Success in a major key

Joshua Rapp, E14, parleyed his interests in music and electrical engineering into a career studying computational imaging.
Alum Joshua Rapp

When Joshua Rapp, E14, first looked at Tufts School of Engineering, he was determined to march to the beat of his own drum, knowing his father and grandparents had attended Tufts before him. But when he realized the opportunities that Tufts School of Engineering presented for combining his interest in STEM fields with his passion for music, Tufts quickly rose to the top of his list.

That was especially true after Rapp was connected to Paul Lehrman, senior lecturer in the Tufts Department of Music and co-director of Tufts’ music engineering program. “[Music engineering] could join a career in engineering with the chance to surround myself with music,” Rapp says. “And electrical engineering seemed like the best fit since recording music is all about the software and hardware used to capture and process electrical signals.”

At Tufts, Rapp built a strong foundation in both electrical engineering and music engineering. He recorded performances as technical staff for Tufts Music events, served as a TA in an electrical engineering and music course on recording and production, and used force sensors to convert the hammer hits of an acoustic piano into electronic signals in his Senior Design project.

In classes like Linear Systems, taught by Associate Professor Shuchin Aeron, and Digital Image Processing, taught by Professor and Chair Eric Miller, Rapp honed his knowledge of signal processing and applied it to digital image processing. “[It] was thrilling,” he says. “Even more so than audio, it was so easy to visually see the effects of different algorithms being applied to images.” Rapp spent the summer after his junior year conducting research in the lab of Associate Professor Valencia Koomson, who became the first person to encourage him to consider graduate school.

After graduating from Tufts with a BS in electrical engineering, Rapp went on to a PhD at Boston University, where he studied with Professor Vivek Goyal. “[Professor Goyal] was doing some amazing work in image formation problems – capturing measurements that seemingly contain no information and turning them into remarkably accurate 3D images,” says Rapp. Rapp joined the group as Goyal’s first PhD student at BU and became a Draper Fellow, learning to set up and run the specialized single-photon detection equipment needed to form images.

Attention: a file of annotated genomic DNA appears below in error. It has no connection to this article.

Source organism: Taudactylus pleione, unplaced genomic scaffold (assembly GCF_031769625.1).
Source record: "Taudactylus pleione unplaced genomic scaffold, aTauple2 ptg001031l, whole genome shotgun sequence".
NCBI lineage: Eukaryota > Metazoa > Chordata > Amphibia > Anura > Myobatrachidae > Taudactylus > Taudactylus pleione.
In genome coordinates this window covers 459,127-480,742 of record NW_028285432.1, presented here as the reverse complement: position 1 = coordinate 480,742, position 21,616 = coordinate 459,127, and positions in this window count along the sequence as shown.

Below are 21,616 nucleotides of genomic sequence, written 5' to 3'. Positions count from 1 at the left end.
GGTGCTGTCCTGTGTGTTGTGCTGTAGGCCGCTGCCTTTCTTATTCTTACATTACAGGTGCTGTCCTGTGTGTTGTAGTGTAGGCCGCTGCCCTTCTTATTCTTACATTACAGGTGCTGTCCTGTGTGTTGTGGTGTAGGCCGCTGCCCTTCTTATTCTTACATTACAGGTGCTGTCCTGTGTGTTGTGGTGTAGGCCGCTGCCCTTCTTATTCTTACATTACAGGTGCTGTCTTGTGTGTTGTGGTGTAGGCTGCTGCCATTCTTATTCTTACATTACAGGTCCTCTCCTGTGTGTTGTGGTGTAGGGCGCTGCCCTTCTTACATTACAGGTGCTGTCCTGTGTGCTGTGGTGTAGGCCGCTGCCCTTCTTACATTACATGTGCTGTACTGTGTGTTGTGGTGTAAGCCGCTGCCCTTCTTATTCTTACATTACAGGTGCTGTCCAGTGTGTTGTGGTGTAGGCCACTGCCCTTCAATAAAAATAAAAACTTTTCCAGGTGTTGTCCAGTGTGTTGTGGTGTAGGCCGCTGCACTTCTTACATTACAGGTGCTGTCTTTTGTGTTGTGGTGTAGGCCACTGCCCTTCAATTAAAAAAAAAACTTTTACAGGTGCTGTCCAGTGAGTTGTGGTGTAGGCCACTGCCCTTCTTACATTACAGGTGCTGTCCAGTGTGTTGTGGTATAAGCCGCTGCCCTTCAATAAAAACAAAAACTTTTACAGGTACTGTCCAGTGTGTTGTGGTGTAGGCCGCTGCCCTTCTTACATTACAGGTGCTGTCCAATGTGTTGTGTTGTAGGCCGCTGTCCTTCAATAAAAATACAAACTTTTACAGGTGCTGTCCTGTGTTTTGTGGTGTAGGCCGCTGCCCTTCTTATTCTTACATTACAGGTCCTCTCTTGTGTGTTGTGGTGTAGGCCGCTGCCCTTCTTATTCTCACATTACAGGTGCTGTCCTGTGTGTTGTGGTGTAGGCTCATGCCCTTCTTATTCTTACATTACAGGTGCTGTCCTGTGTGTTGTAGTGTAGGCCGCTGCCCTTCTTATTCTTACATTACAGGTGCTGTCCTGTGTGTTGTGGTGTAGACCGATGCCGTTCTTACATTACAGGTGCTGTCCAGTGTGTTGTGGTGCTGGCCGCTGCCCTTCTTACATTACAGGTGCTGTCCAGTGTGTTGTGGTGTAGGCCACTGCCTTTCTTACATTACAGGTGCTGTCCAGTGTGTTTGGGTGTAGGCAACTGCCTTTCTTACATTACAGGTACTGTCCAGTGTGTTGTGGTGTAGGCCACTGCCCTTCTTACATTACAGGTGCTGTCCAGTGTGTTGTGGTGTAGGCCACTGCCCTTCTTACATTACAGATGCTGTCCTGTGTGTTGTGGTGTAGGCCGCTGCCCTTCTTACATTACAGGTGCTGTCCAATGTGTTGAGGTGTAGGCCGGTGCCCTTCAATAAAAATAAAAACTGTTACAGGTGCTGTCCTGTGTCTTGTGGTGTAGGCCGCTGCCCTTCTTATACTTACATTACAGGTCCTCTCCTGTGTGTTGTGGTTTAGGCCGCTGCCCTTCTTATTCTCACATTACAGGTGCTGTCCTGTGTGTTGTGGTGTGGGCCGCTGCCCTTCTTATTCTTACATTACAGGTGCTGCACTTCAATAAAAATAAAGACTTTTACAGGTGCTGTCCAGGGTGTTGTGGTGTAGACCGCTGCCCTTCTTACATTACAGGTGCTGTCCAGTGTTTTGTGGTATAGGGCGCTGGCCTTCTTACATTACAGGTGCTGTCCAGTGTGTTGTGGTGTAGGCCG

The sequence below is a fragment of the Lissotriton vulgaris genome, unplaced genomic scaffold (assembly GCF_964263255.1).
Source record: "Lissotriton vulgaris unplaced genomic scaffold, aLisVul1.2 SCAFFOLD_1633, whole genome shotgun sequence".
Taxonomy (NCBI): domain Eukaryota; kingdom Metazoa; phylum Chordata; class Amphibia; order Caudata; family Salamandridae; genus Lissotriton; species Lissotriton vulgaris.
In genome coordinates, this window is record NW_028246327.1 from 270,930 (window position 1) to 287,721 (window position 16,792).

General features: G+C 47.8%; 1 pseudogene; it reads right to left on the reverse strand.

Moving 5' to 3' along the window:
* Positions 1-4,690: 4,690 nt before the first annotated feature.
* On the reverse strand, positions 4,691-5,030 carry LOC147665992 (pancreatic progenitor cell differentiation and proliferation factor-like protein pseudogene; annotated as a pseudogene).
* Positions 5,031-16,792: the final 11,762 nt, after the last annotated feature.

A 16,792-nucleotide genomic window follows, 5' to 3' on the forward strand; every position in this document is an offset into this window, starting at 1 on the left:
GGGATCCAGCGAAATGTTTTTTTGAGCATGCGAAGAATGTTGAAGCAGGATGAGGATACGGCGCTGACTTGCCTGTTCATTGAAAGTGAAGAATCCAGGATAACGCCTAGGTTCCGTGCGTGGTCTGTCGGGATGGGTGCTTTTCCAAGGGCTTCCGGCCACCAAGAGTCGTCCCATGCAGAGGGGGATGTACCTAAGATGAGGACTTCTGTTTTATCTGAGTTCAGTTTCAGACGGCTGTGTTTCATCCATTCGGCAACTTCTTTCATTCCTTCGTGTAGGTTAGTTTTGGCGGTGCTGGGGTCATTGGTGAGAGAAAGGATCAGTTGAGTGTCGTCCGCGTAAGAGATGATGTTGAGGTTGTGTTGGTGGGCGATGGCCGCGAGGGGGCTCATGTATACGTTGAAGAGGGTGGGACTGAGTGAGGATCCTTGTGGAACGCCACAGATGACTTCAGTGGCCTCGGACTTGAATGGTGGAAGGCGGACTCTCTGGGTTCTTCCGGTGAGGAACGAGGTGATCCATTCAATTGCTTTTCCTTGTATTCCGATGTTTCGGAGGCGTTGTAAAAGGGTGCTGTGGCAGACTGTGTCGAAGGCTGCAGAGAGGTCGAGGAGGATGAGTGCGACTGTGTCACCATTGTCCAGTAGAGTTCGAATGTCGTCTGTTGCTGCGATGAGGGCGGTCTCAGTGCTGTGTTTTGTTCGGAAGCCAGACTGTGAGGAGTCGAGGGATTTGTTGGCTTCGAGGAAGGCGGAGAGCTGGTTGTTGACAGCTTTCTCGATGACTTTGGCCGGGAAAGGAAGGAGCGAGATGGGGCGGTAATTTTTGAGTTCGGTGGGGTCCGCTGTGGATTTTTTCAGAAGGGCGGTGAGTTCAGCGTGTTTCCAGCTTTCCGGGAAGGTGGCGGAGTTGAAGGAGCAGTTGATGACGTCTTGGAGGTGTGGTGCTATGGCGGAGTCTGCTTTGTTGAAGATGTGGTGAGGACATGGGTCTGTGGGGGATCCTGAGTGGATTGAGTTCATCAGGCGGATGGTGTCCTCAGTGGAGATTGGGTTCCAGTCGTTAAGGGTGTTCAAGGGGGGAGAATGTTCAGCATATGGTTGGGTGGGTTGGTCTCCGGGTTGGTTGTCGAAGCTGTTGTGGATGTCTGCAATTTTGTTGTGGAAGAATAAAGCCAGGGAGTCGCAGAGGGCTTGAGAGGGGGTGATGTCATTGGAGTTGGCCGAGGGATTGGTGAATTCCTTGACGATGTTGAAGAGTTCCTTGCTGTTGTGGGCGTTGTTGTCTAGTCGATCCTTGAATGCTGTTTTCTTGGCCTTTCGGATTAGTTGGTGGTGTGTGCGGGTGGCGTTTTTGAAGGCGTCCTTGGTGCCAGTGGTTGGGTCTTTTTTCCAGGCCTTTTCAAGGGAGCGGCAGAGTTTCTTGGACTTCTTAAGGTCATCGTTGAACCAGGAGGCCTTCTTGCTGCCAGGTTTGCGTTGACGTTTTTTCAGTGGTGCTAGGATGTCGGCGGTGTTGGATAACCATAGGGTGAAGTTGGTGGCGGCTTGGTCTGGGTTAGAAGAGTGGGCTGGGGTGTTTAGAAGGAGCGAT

Rapp’s dissertation ultimately won the 2020 award for outstanding PhD dissertation in electrical engineering from the BU Department of Electrical and Computer Engineering. Also in 2020, a paper Rapp had co-authored with Goyal, published in IEEE Transactions on Computational Imaging, received a Young Author Best Paper Award from the IEEE Signal Processing Society.

Now a postdoctoral researcher in the Computational Imaging Lab at Stanford University, Rapp is studying computer vision and machine learning techniques. While he had initially hoped to learn new optical imaging techniques, COVID-19 safety precautions have caused limited equipment access. Rapp pivoted to working out how to combine “modern deep learning techniques with physics-based modeling of light propagation to do things like see around corners,” he explains. That work tends to be data-driven, meaning he isn’t reliant on equipment that is difficult to access during the pandemic, and Rapp and colleagues recently published a paper in Nature Communications on the use of edge-resolved transient imaging to see around corners.

“It would be hard to list all the ways that my Tufts education prepared me for academia and research,” says Rapp. From the practical theory learned in undergraduate classes to research experiences that taught him to work independently, communicate his work, and how to approach an open-ended problem, the Tufts Department of Electrical and Computer Engineering prepared Rapp for the path ahead.

From his first experience on campus, Tufts’ status as a top-tier research university and engineering school with a strong liberal arts program was essential for Rapp. “I loved that so many of my fellow Jumbos were not at all engineers,” he says. “It was a fantastic way to keep my horizons broad, even while specializing in a technical field.”

Looking ahead to the future, Rapp wants to work in industrial research in the field of signal processing and computational sensing. “I’m hoping to make a career out of research and continue to have the opportunity to publish, follow the latest science, and eventually have my work integrated into real products,” he says.